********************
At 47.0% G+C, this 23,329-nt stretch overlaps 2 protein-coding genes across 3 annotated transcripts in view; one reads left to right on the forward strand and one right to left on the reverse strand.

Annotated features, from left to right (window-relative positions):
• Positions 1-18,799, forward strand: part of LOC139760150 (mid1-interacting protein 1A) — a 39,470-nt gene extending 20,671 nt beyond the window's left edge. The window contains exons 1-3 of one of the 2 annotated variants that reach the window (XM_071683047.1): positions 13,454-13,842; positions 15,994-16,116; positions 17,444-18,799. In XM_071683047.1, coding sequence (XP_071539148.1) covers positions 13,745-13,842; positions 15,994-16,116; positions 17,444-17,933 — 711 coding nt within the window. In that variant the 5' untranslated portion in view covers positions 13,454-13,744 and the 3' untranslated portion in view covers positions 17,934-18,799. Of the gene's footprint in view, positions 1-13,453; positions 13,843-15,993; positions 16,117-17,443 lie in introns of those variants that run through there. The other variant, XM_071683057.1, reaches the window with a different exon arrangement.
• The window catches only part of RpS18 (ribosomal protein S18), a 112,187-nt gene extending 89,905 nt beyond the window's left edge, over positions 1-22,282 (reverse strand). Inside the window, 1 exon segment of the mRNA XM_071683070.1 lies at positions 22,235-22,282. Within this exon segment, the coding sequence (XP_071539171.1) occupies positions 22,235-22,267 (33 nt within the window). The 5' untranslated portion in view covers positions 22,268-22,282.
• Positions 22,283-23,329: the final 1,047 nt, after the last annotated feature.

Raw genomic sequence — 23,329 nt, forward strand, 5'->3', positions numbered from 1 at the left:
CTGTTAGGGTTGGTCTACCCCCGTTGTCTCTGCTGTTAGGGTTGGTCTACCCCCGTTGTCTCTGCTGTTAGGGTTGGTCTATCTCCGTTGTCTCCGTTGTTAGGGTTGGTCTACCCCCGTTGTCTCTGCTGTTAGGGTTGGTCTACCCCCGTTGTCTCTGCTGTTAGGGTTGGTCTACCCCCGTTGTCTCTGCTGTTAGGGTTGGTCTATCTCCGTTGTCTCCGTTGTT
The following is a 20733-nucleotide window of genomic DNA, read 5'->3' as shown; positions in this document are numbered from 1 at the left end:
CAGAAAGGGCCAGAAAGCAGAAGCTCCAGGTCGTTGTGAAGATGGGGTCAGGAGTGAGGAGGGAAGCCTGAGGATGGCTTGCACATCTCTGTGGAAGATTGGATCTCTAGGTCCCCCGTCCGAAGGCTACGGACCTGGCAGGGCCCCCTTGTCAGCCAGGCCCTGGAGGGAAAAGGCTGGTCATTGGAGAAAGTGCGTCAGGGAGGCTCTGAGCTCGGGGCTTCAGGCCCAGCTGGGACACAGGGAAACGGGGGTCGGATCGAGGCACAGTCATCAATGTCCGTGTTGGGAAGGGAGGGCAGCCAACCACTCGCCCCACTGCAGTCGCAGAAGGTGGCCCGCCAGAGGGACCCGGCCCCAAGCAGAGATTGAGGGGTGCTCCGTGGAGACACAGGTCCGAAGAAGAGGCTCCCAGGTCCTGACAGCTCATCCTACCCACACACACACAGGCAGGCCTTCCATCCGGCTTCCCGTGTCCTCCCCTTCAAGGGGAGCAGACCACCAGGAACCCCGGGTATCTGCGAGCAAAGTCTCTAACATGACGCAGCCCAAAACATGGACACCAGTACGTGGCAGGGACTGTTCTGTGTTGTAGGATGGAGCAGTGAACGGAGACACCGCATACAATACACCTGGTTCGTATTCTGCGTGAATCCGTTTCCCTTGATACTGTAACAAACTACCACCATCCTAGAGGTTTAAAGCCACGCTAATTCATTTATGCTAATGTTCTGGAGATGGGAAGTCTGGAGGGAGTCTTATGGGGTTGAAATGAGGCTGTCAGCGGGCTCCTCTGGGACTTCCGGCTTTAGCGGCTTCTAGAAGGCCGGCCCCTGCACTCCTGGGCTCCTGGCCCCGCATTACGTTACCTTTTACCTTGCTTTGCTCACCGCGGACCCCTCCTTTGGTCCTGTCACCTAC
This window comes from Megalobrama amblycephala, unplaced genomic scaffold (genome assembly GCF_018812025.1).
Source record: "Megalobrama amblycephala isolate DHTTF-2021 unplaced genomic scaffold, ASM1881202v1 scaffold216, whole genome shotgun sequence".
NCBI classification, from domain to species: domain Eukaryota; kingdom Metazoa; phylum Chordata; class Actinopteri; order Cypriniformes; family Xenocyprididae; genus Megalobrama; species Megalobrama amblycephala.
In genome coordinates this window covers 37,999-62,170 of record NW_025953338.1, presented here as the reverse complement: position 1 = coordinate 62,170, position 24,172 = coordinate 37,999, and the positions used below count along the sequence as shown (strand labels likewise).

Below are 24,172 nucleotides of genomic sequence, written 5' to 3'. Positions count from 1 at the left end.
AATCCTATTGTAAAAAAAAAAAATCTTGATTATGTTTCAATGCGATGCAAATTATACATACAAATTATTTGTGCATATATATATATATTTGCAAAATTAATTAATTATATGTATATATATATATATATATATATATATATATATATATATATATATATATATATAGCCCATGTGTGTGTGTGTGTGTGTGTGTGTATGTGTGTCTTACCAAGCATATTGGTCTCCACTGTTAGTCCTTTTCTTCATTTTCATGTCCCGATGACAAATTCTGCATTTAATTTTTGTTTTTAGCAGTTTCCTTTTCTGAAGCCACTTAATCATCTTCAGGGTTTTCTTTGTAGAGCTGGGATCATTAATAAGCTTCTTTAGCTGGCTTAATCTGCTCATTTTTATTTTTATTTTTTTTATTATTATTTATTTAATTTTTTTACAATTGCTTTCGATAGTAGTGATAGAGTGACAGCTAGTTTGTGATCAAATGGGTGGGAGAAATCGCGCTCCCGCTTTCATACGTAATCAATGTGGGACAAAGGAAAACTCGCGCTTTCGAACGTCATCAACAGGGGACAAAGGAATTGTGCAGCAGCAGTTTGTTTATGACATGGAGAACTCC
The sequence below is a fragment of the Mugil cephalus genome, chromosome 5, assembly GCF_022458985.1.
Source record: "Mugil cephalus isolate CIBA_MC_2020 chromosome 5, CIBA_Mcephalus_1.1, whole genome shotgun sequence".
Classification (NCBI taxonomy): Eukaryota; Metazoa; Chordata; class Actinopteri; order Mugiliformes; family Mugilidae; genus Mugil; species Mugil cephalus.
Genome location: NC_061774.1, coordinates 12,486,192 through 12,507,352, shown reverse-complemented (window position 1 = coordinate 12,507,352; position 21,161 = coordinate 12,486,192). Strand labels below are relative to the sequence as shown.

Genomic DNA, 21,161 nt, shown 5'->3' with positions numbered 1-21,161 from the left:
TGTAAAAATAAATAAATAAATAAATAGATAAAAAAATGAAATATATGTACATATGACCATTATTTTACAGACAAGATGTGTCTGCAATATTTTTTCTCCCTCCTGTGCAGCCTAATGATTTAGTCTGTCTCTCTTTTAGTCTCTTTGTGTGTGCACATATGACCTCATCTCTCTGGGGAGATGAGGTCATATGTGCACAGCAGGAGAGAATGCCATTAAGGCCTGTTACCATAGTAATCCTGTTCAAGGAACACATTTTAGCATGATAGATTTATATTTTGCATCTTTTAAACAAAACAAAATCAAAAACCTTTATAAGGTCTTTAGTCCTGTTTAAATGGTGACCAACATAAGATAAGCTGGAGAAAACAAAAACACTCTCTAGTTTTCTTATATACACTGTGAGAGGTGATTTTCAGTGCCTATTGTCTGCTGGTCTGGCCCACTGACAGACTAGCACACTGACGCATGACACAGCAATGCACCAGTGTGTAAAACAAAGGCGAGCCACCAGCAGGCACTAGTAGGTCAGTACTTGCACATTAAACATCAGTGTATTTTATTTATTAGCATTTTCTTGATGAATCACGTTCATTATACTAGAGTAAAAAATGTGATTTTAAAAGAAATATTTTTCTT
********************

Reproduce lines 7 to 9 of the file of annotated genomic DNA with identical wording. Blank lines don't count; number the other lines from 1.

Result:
CTGTTAGGGTTGGTCTACCCCCGTTGTCTCTGCTGTTAGGGTTGGTCTACCCCCGTTGTCTCTGCTGTTAGGGTTGGTCTATCTCCGTTGTCTCCGTTGTTAGGGTTGGTCTACCCCCGTTGTCTCTGCTGTTAGGGTTGGTCTACCCCCGTTGTCTCTGCTGTTAGGGTTGGTCTACCCCCGTTGTCTCTGCTGTTAGGGTTGGTCTATCTCCGTTGTCTCCGTTGTT
The following is a 20733-nucleotide window of genomic DNA, read 5'->3' as shown; positions in this document are numbered from 1 at the left end:
CAGAAAGGGCCAGAAAGCAGAAGCTCCAGGTCGTTGTGAAGATGGGGTCAGGAGTGAGGAGGGAAGCCTGAGGATGGCTTGCACATCTCTGTGGAAGATTGGATCTCTAGGTCCCCCGTCCGAAGGCTACGGACCTGGCAGGGCCCCCTTGTCAGCCAGGCCCTGGAGGGAAAAGGCTGGTCATTGGAGAAAGTGCGTCAGGGAGGCTCTGAGCTCGGGGCTTCAGGCCCAGCTGGGACACAGGGAAACGGGGGTCGGATCGAGGCACAGTCATCAATGTCCGTGTTGGGAAGGGAGGGCAGCCAACCACTCGCCCCACTGCAGTCGCAGAAGGTGGCCCGCCAGAGGGACCCGGCCCCAAGCAGAGATTGAGGGGTGCTCCGTGGAGACACAGGTCCGAAGAAGAGGCTCCCAGGTCCTGACAGCTCATCCTACCCACACACACACAGGCAGGCCTTCCATCCGGCTTCCCGTGTCCTCCCCTTCAAGGGGAGCAGACCACCAGGAACCCCGGGTATCTGCGAGCAAAGTCTCTAACATGACGCAGCCCAAAACATGGACACCAGTACGTGGCAGGGACTGTTCTGTGTTGTAGGATGGAGCAGTGAACGGAGACACCGCATACAATACACCTGGTTCGTATTCTGCGTGAATCCGTTTCCCTTGATACTGTAACAAACTACCACCATCCTAGAGGTTTAAAGCCACGCTAATTCATTTATGCTAATGTTCTGGAGATGGGAAGTCTGGAGGGAGTCTTATGGGGTTGAAATGAGGCTGTCAGCGGGCTCCTCTGGGACTTCCGGCTTTAGCGGCTTCTAGAAGGCCGGCCCCTGCACTCCTGGGCTCCTGGCCCCGCATTACGTTACCTTTTACCTTGCTTTGCTCACCGCGGACCCCTCCTTTGGTCCTGTCACCTAC